The Worst Solution

The concept of suicide is outright alarming. Whether it’s your friend, a family member, or a complete stranger, suicide hits hard for everyone.

Hearing about the high numbers of suicides among the Native American teens and kids absolutely terrifies me. Having dealt with a family member committing suicide, I am fully aware of the heartache, wonder, and surprise of someone who you are close with taking their life. My cousin, Wesley, was twelve when he threw himself down the stairs. Wesley had autism and depression- one of the worst, yet most common combinations. He was only twelve. As a society, we usually associate suicide with teens, but he was twelve.

According to Indian Health, suicide is the “second-leading cause of death behind unintentional injuries among American Indian children and young adults, and is on the rise”. Native Americans between the ages of 10-24 committed suicide at over twice the rate of whites in the same age range.

Before this class, before I read all of the assigned readings, before all of our class discussions, and before researching to write these blog posts, I would have never thought that the Native Americans are in such a suicide crisis. Depression is so common amongst Native Americans, it almost seems normal. Normal? Depression and suicidal thoughts are not supposed to be normal. Having a personal story, I felt the need to expose this suicide crisis that’s taking place as we speak.

At Fort Peck reservation, “five children killed themselves during the 2009-2010 school year at Poplar Middle School”- a school with only 160 students. Besides those five, 20 other students attempted to kill themselves.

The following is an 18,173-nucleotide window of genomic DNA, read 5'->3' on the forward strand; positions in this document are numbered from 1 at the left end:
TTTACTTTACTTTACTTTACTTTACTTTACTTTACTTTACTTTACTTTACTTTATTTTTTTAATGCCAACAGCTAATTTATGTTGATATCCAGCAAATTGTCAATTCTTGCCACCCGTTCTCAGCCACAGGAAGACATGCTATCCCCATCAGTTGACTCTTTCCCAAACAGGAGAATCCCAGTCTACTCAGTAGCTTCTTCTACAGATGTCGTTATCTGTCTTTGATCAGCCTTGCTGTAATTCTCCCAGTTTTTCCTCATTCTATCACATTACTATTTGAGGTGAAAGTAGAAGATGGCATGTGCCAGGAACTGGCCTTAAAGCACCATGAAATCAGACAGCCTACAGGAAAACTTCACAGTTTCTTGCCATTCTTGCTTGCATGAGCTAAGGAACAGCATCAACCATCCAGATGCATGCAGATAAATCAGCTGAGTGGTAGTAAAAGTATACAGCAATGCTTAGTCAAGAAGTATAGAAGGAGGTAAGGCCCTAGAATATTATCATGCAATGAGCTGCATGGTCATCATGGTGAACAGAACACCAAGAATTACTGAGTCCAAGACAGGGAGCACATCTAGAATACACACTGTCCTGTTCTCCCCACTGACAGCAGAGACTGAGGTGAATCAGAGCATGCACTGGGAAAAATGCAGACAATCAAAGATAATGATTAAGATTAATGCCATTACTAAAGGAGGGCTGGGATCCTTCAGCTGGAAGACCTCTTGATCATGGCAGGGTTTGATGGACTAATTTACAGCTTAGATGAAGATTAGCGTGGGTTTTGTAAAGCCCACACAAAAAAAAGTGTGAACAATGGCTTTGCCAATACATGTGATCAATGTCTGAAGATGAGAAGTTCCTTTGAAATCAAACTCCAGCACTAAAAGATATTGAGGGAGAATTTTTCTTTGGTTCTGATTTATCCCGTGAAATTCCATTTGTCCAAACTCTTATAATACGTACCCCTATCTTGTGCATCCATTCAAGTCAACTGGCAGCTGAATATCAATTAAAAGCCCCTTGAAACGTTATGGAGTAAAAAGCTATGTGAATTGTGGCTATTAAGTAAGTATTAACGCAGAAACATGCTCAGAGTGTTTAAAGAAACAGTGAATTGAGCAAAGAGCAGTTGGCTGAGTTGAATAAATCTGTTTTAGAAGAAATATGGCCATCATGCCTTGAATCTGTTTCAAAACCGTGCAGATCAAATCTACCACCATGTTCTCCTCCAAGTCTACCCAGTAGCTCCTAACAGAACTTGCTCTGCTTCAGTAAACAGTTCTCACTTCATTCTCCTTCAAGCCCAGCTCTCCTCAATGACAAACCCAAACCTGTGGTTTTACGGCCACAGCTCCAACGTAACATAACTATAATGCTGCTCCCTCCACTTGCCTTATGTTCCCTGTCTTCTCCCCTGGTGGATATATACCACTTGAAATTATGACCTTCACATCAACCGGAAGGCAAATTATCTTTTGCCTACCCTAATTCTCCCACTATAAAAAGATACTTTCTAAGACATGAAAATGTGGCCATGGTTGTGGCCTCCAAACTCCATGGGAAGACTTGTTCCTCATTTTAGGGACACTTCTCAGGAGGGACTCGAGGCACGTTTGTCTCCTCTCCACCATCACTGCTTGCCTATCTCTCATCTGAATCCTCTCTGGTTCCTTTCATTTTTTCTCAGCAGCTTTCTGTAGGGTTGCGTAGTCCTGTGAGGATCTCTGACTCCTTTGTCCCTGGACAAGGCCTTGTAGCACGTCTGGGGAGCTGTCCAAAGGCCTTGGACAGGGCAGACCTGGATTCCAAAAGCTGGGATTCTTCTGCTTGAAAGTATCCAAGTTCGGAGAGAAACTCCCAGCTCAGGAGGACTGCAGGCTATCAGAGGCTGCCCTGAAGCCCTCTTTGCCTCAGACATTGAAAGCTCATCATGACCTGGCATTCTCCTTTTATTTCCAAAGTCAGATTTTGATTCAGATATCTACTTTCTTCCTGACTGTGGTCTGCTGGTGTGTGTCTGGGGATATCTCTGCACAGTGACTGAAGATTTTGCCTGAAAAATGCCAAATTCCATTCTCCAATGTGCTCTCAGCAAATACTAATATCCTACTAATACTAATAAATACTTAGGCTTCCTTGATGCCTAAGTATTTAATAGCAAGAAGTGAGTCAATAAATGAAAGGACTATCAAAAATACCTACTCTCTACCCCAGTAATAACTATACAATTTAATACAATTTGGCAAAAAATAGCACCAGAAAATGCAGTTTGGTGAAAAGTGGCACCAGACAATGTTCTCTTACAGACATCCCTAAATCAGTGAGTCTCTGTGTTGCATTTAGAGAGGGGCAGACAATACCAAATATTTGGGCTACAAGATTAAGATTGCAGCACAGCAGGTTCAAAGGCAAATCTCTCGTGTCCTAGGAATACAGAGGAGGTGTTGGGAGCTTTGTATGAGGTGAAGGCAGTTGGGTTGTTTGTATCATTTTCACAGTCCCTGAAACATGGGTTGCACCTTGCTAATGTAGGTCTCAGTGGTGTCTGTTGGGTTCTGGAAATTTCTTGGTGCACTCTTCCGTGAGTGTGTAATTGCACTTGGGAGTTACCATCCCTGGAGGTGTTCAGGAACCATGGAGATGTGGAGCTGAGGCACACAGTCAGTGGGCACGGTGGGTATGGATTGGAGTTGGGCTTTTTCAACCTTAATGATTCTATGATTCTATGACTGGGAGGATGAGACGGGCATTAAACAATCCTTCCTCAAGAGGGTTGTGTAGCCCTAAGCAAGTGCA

According to the United States Department of Health and Human Services, “suicide is not a single problem; rather it is a single response to multiple problems”.  Some of the issues that seem to influence a Native American’s decision to commit suicide are: “poverty, lack of economic opportunity, limited educational alternatives, community breakdown, familial disruption, and stigma”.

So what is being done?

Organizations like the Native American Suicide Prevention Organization are fighting the suicides with education. From exposing the warning signs of potential suicides to helpful strategies for intervening and possibly preventing suicides, organizations like these are trying to improve the mental health of depressed Native Americans.




About annieais101

I am an 18 year old freshman at the University of Illinois. Driving towards a philosophy major and a music minor, my number one priority right now is school work. However, when I'm not in school or studying for classes, music and my friends are my world. I can't wait to expand this blog and really make it my own! I've never done anything like this before, so it should be fun!
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